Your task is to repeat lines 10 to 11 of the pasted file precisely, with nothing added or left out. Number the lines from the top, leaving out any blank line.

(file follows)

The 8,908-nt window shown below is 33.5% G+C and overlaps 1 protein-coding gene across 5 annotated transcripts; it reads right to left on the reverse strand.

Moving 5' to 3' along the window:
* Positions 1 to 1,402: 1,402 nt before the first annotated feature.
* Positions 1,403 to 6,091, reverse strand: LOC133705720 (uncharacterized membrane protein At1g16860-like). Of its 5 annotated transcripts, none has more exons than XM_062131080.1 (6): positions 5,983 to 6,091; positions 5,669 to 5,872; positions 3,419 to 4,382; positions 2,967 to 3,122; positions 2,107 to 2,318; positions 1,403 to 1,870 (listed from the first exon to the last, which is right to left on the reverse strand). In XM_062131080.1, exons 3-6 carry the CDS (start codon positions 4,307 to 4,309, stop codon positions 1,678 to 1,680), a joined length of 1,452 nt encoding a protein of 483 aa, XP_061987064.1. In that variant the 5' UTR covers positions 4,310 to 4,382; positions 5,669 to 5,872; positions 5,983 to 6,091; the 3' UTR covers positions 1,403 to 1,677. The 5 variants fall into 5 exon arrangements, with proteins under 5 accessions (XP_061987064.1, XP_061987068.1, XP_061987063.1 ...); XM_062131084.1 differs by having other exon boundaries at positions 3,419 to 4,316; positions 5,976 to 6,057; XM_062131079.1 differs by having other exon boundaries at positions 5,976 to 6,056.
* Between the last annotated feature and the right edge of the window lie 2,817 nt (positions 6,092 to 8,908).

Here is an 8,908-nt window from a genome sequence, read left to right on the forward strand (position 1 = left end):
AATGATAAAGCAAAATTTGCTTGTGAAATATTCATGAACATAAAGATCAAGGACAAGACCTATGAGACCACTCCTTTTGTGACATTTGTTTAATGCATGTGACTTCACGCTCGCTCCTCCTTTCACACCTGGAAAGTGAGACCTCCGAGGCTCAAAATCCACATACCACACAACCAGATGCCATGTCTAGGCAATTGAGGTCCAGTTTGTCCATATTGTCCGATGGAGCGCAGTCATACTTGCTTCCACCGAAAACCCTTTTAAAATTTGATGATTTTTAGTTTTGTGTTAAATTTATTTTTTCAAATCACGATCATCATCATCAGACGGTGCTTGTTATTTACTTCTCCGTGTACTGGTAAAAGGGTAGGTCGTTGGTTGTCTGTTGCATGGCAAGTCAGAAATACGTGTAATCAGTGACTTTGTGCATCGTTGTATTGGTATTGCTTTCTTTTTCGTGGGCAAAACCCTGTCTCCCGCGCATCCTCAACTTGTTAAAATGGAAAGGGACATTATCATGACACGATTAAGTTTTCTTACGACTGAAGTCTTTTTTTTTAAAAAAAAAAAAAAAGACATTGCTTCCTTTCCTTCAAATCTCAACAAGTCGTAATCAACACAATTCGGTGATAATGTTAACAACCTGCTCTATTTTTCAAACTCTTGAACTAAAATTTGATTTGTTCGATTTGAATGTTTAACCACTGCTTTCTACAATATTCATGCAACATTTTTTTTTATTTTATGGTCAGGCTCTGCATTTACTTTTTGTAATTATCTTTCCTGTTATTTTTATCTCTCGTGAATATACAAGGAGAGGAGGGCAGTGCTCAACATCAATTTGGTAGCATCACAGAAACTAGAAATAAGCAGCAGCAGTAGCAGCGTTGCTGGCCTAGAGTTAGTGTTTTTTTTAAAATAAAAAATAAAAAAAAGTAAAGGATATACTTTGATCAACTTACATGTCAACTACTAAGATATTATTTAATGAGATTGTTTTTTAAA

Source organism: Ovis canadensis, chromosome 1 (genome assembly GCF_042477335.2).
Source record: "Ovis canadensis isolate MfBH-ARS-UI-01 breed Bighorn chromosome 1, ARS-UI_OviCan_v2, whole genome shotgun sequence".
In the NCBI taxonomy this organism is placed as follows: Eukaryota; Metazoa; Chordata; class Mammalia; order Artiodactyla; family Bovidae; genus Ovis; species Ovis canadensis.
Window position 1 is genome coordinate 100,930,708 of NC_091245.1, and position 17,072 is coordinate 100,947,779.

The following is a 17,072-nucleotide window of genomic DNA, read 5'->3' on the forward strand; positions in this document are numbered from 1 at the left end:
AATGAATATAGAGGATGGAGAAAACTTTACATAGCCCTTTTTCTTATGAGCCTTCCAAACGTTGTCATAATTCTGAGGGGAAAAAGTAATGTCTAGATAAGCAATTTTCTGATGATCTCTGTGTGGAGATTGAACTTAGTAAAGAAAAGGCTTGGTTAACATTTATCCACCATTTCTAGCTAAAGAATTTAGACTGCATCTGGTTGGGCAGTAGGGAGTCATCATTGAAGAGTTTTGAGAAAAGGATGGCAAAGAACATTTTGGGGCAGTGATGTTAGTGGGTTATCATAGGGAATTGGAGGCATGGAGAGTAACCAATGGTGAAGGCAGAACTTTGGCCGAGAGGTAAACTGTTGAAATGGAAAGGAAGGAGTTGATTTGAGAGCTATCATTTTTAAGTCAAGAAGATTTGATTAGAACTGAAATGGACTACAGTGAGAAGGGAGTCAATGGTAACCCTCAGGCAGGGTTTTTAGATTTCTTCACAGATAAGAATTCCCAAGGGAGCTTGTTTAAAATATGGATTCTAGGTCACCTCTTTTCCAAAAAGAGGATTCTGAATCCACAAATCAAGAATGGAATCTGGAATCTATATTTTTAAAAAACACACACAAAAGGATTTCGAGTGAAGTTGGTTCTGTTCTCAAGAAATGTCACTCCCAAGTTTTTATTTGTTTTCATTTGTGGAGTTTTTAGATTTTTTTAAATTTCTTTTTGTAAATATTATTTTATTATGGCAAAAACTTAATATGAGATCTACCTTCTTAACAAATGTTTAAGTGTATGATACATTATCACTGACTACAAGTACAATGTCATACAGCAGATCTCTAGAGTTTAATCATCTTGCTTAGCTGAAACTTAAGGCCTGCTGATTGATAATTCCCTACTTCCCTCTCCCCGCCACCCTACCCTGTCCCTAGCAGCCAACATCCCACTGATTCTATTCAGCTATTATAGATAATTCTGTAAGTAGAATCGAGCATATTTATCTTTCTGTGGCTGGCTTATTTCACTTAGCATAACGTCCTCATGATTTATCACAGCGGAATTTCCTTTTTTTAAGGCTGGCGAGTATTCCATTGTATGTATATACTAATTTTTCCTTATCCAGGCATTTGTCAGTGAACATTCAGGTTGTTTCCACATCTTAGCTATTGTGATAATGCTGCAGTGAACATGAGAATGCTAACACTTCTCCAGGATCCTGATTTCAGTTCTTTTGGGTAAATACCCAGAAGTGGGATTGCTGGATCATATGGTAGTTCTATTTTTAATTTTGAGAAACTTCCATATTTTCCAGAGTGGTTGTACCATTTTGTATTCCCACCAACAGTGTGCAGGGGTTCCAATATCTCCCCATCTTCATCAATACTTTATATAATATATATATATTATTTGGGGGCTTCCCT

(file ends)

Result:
In the NCBI taxonomy this organism is placed as follows: Eukaryota; Metazoa; Chordata; class Mammalia; order Artiodactyla; family Bovidae; genus Ovis; species Ovis canadensis.
Window position 1 is genome coordinate 100,930,708 of NC_091245.1, and position 17,072 is coordinate 100,947,779.